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    Jillian Taylor

Musician Jillian Taylor Is A Priddy Woman

Kerry Muir
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September 10, 2015

Jillian Taylor places a call from Berklee College of Music in Boston. Check this: Not only is it her 20th birthday, but also it’s orientation day at the world-renowned institute of contemporary music located in the Athens of America, where she’s a freshman. On this day, she’s running from orientation to ratings auditions, where the faculty will evaluate the new crop of students, determining skill level and grading them on a scale of one to eight.

“Eight is like a prodigy,” Taylor explained, the words tumbling out at a gallop over the phone. “One is like, you’re not very experienced, but you’re talented and have potential. Everybody’s totally freaking out.”

Jeez, talk about pressure. But Taylor sounds like she can take the heat and she gives the impression she might even thrive on it.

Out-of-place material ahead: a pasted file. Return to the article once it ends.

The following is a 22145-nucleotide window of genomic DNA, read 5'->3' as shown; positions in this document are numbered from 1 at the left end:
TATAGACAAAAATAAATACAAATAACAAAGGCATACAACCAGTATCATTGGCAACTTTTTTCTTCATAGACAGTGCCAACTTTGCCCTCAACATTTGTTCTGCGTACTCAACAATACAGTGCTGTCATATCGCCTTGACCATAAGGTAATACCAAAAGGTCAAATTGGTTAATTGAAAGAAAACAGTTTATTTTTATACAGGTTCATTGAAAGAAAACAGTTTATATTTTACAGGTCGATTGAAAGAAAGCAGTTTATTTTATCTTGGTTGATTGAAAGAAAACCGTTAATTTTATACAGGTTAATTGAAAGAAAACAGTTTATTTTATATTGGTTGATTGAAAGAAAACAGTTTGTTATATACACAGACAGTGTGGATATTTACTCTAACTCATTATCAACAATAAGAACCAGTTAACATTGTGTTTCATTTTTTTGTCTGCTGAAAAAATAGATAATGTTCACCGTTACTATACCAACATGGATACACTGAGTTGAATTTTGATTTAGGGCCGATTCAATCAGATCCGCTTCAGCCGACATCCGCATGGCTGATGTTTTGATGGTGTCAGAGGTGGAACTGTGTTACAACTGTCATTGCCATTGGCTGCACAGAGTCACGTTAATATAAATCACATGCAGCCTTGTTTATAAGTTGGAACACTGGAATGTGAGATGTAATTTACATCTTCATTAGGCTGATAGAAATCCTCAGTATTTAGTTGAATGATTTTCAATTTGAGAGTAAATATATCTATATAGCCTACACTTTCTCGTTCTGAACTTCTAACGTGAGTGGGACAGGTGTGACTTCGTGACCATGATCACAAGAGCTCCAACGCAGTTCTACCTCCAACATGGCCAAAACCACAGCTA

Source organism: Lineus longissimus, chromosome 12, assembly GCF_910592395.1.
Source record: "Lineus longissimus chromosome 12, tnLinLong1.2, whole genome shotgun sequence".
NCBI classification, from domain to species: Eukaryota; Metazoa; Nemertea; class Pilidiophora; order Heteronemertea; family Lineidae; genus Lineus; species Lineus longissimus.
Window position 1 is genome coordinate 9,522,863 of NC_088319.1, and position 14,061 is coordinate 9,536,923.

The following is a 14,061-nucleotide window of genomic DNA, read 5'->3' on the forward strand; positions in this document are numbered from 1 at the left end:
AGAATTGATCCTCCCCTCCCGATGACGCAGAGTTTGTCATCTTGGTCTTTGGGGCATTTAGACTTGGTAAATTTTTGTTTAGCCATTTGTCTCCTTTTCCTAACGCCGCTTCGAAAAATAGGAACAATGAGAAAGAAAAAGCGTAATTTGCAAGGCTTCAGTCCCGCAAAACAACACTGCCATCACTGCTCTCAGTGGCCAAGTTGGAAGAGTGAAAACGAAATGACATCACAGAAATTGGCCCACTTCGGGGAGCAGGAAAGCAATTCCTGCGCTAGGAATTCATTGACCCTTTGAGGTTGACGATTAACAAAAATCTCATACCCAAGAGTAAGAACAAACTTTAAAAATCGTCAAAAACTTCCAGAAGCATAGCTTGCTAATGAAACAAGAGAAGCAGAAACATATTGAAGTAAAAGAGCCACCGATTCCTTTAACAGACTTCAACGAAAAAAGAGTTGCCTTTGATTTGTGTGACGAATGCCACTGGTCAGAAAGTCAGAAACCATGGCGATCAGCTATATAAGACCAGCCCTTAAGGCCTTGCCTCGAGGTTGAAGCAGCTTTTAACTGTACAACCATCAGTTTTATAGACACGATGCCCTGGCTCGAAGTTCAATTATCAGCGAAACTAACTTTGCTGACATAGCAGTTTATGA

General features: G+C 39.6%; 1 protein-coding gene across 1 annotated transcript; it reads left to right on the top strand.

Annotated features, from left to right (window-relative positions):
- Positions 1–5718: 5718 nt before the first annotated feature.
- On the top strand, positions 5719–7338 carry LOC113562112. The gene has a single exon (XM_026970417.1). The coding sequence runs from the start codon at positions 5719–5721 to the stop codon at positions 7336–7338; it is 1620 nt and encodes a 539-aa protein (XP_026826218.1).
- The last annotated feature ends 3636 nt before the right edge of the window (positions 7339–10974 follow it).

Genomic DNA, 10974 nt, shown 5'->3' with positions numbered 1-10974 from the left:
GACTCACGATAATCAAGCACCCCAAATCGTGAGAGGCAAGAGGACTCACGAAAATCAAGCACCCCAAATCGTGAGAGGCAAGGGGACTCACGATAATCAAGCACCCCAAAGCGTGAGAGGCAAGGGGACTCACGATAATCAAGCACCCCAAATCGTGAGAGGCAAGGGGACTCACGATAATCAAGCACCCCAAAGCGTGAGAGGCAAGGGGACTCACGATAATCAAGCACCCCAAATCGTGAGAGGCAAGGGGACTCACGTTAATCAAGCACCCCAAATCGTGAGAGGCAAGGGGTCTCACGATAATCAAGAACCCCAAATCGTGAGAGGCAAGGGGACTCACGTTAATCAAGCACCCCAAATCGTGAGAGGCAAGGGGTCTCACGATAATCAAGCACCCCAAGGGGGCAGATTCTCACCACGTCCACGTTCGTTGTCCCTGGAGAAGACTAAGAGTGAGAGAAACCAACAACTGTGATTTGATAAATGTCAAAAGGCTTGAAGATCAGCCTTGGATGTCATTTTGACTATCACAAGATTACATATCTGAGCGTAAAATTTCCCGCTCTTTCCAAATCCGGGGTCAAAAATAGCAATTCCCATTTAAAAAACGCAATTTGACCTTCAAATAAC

The young singer-songwriter has a rock-solid foundation, having trained four years under the wing of local music teacher Lee Priddy at Priddy Guitar Academy in Severna Park. There, she learned to sing and play guitar, bass, drums and keyboard. Priddy also jumpstarted Taylor’s songwriting skills, and Priddy’s family — his wife, Tricia, and their four children — became like a second family to Taylor.

“I was at Priddy for four or five years,” said Taylor, who met Priddy when she was 15. “They were like a lifesaver; they helped me build my skill and my passion and my determination to do music.